Goonswarm leadership deals by taking their coalition members on “vacations” to other games. Goons were once known for raiding games, like Star Wars Galaxies. Now, that has evolved into an organized phenomenon. In part that’s because EVE’s Goons grew up and professionalized their management.
Perhaps EVE has established itself as a game that people want to read about, even if they are not playing. Maybe gaming itself is transitioning from something you do to a way of life. Video games may be transcending themselves. They may be entering the third-person world of celebrities and personalities. Thanks to the streaming culture, video games are becoming sports. This can cause exponential market growth. For example, some people play sports in the neighborhood park. When the game ends it’s over. Other people watch sports on TV. They keep up with statistics, and some play fantasy sports leagues with workmates. Once an activity builds an audience it can grow beyond itself as a cultural phenomena.
I’m not immune. Last Friday I debuted my new streaming show, “EVE: Talking In Stations”. EVE veterans get together and talk news, analysis, and history. Don’t miss it! It begins at 6 PM Pacific time on Fridays, only on TMC Twitch (actually there’s a podcast version too). The last thing I needed was another space job, but there it is, a new project that leverages personal skills. The need to take it to the next level is strong in EVE.
Look at the path of advanced players that outgrow the confines of the game and fall out into the meta. A new player starts as a corp member, we’ll call him Bobby. He moves from line member to corp leadership. Soon, he graduates to alliance leadership. Ambition pushes Bobby to a larger alliance, and he repeats the same path. Now he’s important to a large alliance. Then maybe he decides he’s outgrown the alliance. He runs for CSM (usually CEOs), lecturer (writers), or tournament announcer (FCs). After that Bobby either quits the game or applies to work at CCP.
The reward path of our brain drives us to the next level. In some games, that keeps us on the level grind. EVE, though, has many levels of real experience, not experience point levels.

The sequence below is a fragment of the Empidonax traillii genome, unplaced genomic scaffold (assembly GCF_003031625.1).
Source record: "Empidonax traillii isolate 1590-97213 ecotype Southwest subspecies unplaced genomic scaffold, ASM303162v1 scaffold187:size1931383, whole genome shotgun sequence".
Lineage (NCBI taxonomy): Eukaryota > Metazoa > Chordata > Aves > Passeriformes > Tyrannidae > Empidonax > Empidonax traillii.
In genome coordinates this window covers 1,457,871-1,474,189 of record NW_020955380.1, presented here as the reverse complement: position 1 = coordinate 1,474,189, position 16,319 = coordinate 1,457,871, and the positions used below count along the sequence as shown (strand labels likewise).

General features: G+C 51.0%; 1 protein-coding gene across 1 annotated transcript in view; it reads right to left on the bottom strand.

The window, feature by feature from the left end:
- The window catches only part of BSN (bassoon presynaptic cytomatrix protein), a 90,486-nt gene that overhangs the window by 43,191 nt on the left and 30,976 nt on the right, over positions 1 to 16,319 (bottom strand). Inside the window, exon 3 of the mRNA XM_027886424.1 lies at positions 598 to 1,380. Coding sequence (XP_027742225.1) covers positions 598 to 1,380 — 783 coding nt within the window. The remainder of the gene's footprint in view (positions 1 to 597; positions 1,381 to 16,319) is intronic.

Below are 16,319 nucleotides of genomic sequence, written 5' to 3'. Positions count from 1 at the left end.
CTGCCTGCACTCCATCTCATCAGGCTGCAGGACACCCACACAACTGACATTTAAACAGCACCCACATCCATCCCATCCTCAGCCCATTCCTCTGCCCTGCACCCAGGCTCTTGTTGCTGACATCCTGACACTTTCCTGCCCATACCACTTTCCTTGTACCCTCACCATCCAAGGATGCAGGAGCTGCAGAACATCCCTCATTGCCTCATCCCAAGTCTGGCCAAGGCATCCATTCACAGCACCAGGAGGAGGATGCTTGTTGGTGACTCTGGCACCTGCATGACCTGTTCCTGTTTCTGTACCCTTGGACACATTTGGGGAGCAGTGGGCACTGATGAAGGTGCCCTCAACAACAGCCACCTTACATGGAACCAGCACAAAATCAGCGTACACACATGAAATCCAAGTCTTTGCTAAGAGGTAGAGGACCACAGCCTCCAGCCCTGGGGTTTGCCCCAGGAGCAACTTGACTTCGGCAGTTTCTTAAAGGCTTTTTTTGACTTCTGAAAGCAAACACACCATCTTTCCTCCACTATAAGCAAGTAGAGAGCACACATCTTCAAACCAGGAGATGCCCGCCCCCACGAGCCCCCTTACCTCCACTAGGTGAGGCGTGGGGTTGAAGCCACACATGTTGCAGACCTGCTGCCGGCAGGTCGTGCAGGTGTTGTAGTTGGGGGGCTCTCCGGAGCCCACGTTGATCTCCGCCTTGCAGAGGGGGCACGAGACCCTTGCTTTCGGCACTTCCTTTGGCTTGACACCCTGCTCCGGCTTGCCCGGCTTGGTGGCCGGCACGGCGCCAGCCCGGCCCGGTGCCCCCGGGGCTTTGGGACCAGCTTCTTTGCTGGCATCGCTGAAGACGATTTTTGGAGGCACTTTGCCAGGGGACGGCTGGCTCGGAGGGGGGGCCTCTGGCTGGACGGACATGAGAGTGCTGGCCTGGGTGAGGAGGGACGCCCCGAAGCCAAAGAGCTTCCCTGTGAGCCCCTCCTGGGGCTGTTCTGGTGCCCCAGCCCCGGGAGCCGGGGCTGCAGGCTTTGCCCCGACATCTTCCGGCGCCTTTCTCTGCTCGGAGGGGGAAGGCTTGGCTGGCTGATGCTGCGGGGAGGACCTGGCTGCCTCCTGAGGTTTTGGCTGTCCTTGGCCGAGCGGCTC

Has meta debt killed the excitement of the game itself? Have players done it all and just hang around for the politics and bad posting? Some players sit on the sidelines, waiting for something to make sov worth it again. The biggest misconception is that null was ever worth it. Sovereignty wars were always long, taxing campaigns. People set alarm clocks, grabbed coffee, and fleeted up in the middle of the night. Grueling sov mechanics made progress slow. Controlling systems meant capturing moons with POSes. Back then it took hours to put up a tower (POS). Any mistakes made it take longer. Fuel consisted of separate ingredients that burned off at different rates. All this made management of towers real spreadsheet work. Alliances had different types of players back then too. There were fighters, logistic guys, and builders. They worked together as part of something greater than themselves. They had purpose: get to the next level.
Right now NC., PL, Snuff and others are pounding on the Imperium’s SMA flank. They are hoping to build on the progress of IWantISK mercenary hirings. Their next level has always been breaking Goonswarm. It’s what lets them rally the troops: a purpose. The key to all gaming activity.
Sometimes, I think of my space job as something important. When that happens, I remind myself that there are people in my own corp that have no idea I work for TMC. And they wouldn’t care, if they knew. They don’t read the news, or reddit, but they do read the EVE forums. These guys represent the majority of EVE players, logging in to have fun and to get to that next level.
Maybe it is time to go back to expanding EVE. Maybe we need to make it bigger, giving the rest of us another level in the game. The meta players have already taken it to the last level, they are at eleven.
This article originally appeared on TheMittani.com.